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Law student Michael Corliss thought he was just being a “law nerd” when he chose a passage from the landmark court decision that allowed same-sex marriage in Massachusetts to be read at his August wedding ceremony.

But it turned out that Corliss, a Milton native, and his bride, Amelia Neptune, both 28, were not alone.

Portions of the decision in Goodridge v. Department of Public Health, the 2003 Supreme Judicial Court ruling that made Massachusetts the first state to recognize gay marriages, have become common wedding readings among both same-sex and heterosexual couples in Massachusetts and beyond, several local wedding celebrants said. ...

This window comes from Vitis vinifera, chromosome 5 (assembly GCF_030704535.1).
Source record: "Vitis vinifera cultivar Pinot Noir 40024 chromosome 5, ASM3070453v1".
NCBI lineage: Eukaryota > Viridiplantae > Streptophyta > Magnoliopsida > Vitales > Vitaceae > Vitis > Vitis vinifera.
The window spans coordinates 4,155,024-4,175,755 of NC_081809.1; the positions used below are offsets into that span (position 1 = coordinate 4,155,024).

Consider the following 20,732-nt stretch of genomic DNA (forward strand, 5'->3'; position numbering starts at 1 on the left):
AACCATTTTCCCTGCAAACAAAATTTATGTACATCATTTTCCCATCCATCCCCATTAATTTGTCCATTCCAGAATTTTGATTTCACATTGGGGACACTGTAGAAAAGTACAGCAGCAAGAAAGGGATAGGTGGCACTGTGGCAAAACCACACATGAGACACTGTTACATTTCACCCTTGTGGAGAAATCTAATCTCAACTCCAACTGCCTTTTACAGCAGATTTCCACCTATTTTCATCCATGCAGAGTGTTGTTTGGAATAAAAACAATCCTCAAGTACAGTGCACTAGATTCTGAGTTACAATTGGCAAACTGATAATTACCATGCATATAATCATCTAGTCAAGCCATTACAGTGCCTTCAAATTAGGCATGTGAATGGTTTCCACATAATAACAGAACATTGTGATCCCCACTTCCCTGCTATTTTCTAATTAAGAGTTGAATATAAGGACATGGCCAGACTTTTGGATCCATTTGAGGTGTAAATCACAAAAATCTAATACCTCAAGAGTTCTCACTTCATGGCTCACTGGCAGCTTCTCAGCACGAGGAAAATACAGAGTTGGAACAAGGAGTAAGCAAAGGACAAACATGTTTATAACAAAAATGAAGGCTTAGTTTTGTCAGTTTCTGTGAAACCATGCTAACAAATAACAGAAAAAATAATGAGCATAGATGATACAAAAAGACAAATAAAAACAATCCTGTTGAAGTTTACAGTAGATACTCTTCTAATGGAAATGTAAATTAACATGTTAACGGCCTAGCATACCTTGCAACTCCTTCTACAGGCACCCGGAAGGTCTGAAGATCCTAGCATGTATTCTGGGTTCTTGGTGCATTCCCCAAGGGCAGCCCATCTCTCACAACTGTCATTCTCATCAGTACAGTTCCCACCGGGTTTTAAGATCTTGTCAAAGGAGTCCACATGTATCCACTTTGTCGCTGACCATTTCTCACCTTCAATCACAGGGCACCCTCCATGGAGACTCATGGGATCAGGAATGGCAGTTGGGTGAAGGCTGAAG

“Civil marriage is at once a deeply personal commitment to another human being and a highly public celebration of the ideals of mutuality, companionship, intimacy, fidelity, and family,” a key passage reads. “Because it fulfills yearnings for security, safe haven, and connection that express our common humanity, civil marriage is an esteemed institution, and the decision whether and whom to marry is among life’s momentous acts of self-definition.”


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